'Famous five' can show the way

11th May 2001 at 01:00
FIVE schools that recently received glowing tributes from the HMI all had key features in common, Bill Clark, head of the inspectorate's quality division, told a conference in Perth last week.

They all focused on learning and teaching, employed a variety of teaching approaches, applied thinking skills, set targets, tracked progress and used information technology. It was a "non-prescriptive" list individual teachers and whole schools used to raise attainment.

The famous five are St Modan's High, Stirling; Beath High, Cowdenbeath; Ferguslie primary, Paisley; St Peter's primary, Galashiels; and Leith primary.

"None of these schools is in a leafy suburb, all have social and economic deprivation but they are all improving in terms of learning outcomes," Mr Clark said. Leadership was also a critical factor, not only among headteachers but heads of department and senior managers. Frank Lennon, head of St Modan's had provided "inspirational leadership", he said.

Mr Clark told the conference on education action plan schools that teachers needed to raise expectations and the pace of learning between primary 4 and primary 7, as the HMI maths report, published this week, emphasises (above).

Teachers should challenge abler pupils and tackle underachievement among boys. If they did that, they would reach their targets and lift attainment "quite significantly".

He believed teachers had ample good practice to draw on and were "not working in the dark".

Len McConnell, head of service in Perth and Kinross, said it had used theaction plan to "get off the hamster wheel" and share effective practice. Perth Grammar and its three associated primaries had concluded that the expressive arts had built self-esteem and a positive ethos with spin-offs for the whole curriculum.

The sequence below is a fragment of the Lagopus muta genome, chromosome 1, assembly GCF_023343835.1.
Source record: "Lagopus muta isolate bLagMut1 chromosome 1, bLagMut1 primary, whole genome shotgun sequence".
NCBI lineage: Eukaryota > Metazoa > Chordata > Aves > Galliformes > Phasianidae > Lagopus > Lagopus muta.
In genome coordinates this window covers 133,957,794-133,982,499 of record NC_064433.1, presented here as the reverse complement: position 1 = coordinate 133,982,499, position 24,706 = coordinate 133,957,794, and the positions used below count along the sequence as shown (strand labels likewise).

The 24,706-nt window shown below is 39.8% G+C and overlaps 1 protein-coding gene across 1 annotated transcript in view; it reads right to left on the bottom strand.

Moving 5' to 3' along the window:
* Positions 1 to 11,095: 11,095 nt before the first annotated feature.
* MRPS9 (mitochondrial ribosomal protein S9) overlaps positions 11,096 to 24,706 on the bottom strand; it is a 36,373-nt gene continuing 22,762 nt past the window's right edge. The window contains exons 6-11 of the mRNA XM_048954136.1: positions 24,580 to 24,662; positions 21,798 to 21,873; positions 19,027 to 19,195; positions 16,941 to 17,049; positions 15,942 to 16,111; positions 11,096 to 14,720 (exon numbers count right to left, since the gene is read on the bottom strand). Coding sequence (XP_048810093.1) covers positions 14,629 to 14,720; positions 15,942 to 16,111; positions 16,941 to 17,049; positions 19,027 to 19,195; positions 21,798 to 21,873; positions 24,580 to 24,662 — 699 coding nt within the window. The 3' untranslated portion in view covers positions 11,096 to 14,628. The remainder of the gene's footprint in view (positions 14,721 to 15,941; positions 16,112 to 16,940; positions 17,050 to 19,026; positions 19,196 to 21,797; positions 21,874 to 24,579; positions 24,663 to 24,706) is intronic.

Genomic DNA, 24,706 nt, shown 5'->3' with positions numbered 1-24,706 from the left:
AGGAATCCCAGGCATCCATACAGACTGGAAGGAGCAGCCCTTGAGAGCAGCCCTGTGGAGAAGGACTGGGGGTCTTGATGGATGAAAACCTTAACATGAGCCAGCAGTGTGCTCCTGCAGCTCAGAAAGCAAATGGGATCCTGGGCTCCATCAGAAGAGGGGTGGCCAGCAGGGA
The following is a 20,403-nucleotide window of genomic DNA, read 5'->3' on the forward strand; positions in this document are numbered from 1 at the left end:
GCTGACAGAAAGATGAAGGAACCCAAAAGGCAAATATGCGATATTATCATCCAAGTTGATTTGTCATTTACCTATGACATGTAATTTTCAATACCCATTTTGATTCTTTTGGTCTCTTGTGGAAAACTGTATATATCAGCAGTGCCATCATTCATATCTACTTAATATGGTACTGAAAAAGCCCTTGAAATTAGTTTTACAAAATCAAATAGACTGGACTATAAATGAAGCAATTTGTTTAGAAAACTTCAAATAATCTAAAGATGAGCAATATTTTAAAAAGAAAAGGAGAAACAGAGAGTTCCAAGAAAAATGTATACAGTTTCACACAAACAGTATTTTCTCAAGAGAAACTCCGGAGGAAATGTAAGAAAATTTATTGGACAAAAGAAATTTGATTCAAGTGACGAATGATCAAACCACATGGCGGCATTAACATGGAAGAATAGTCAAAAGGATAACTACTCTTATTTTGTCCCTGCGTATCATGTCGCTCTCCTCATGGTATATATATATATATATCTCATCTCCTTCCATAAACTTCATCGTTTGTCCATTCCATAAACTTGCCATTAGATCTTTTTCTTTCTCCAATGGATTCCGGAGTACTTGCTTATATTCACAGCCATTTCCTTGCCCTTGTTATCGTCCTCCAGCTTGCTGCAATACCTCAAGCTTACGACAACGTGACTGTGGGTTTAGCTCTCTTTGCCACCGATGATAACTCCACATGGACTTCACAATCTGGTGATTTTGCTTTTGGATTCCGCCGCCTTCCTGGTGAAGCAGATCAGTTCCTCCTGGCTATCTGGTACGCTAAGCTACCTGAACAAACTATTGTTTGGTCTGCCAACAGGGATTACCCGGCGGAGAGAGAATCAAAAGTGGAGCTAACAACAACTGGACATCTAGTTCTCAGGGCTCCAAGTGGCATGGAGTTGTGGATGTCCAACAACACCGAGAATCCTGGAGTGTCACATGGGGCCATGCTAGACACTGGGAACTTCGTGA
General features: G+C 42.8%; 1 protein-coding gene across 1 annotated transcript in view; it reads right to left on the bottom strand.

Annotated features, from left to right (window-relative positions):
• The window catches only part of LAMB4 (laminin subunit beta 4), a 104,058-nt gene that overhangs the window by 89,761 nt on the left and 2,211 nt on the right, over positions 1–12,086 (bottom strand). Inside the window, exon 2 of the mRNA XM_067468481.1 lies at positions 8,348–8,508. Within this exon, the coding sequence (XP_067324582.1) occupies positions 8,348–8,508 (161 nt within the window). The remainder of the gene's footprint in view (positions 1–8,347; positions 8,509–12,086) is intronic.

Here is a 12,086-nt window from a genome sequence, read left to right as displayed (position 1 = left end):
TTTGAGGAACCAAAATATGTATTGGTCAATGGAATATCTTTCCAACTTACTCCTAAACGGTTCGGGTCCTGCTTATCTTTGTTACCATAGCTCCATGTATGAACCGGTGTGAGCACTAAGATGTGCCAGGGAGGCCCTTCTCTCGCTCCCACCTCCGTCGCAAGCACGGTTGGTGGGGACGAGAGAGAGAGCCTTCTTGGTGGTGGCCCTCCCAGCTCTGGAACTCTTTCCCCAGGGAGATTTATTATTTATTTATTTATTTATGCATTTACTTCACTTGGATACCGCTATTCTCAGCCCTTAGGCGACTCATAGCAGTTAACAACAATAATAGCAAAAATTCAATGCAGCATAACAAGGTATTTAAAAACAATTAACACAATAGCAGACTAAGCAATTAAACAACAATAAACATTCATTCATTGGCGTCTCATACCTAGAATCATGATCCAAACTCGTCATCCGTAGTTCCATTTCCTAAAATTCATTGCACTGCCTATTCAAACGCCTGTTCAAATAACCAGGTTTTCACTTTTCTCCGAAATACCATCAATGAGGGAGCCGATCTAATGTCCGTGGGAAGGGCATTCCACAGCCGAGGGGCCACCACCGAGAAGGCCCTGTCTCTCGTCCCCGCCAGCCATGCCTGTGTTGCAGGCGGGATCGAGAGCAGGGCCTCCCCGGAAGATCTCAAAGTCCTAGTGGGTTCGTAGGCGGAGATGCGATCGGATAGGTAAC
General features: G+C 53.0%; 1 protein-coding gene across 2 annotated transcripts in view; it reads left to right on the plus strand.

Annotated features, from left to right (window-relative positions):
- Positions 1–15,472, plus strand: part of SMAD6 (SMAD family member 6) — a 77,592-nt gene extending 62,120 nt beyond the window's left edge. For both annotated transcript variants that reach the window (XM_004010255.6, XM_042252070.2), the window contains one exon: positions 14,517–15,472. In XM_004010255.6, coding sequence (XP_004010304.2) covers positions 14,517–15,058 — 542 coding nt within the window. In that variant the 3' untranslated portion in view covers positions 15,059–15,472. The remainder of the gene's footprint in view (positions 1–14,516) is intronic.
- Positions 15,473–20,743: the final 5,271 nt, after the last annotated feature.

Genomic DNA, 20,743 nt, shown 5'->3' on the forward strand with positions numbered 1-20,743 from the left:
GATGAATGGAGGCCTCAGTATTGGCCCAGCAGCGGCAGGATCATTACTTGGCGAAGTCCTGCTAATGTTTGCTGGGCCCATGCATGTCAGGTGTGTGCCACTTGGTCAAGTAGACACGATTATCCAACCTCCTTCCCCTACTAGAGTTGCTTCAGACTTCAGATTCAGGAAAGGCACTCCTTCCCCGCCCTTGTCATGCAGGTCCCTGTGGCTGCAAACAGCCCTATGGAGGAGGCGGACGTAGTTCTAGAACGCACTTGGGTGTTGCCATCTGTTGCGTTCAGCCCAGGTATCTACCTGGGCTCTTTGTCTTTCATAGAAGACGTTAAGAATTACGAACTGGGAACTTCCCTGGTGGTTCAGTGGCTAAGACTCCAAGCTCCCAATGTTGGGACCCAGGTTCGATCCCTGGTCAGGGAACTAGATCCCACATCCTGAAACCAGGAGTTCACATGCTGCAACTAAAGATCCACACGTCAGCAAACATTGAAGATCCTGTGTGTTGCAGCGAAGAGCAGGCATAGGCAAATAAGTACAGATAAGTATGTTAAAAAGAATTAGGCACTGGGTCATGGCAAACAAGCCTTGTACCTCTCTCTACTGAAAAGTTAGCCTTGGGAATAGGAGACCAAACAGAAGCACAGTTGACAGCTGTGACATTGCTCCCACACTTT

* Willie Campbell, head of Bo'ness Academy, confirmed that some secondary staff still had problems with 5-14 levels and had not "internalised" information as they had at Standard grade. This led to disputes in S1.

But Margaret Cullen, an experienced primary teacher, took on the role of 5-14 co-ordinator as part of Falkirk's action plan and helped change views. She found primary assessments produced the same levels as "setting" exercises carried out by individual departments.

She came across "inefficient processing" of primary levels and very low expectations of S1 pupils. Some were being brought back to infant stages. "There was also a lack of awareness of pupils' academic needs and of what some pupils are capable of doing. You have to look at your S1 intake and look at the levels they have achieved, find appropriate materials and methods for teaching," she said.

* Peter Wright, action plan co-ordinator at Viewforth High, Kirkcaldy, said a partnership with St Andrews University had led to significant changes in attitudes to further and higher education. Twenty-four pupils were given targets for Standard grades and Highers and spent a residential week at the university, either at Easter or over the summer.

Only two were keen on post-school education before but 22 after.


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